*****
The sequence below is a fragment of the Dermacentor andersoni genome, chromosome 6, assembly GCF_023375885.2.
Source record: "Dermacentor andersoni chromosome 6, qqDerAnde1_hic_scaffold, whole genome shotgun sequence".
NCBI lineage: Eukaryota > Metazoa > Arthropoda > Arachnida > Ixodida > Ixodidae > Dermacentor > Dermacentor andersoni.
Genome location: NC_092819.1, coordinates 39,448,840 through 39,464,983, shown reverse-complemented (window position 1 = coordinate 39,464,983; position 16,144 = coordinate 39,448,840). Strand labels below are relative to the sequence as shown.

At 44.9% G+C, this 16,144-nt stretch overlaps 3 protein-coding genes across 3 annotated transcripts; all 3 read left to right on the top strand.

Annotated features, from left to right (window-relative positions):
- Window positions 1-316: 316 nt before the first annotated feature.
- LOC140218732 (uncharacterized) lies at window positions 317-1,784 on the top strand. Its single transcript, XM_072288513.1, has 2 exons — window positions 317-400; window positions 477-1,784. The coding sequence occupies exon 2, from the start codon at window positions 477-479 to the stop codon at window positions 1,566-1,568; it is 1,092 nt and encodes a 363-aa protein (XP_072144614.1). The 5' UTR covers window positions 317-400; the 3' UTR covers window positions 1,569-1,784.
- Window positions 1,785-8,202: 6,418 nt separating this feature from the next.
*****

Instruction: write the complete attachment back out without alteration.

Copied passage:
The sequence below is a fragment of the Dermacentor andersoni genome, chromosome 6, assembly GCF_023375885.2.
Source record: "Dermacentor andersoni chromosome 6, qqDerAnde1_hic_scaffold, whole genome shotgun sequence".
NCBI lineage: Eukaryota > Metazoa > Arthropoda > Arachnida > Ixodida > Ixodidae > Dermacentor > Dermacentor andersoni.
Genome location: NC_092819.1, coordinates 39,448,840 through 39,464,983, shown reverse-complemented (window position 1 = coordinate 39,464,983; position 16,144 = coordinate 39,448,840). Strand labels below are relative to the sequence as shown.

At 44.9% G+C, this 16,144-nt stretch overlaps 3 protein-coding genes across 3 annotated transcripts; all 3 read left to right on the top strand.

Annotated features, from left to right (window-relative positions):
- Window positions 1-316: 316 nt before the first annotated feature.
- LOC140218732 (uncharacterized) lies at window positions 317-1,784 on the top strand. Its single transcript, XM_072288513.1, has 2 exons — window positions 317-400; window positions 477-1,784. The coding sequence occupies exon 2, from the start codon at window positions 477-479 to the stop codon at window positions 1,566-1,568; it is 1,092 nt and encodes a 363-aa protein (XP_072144614.1). The 5' UTR covers window positions 317-400; the 3' UTR covers window positions 1,569-1,784.
- Window positions 1,785-8,202: 6,418 nt separating this feature from the next.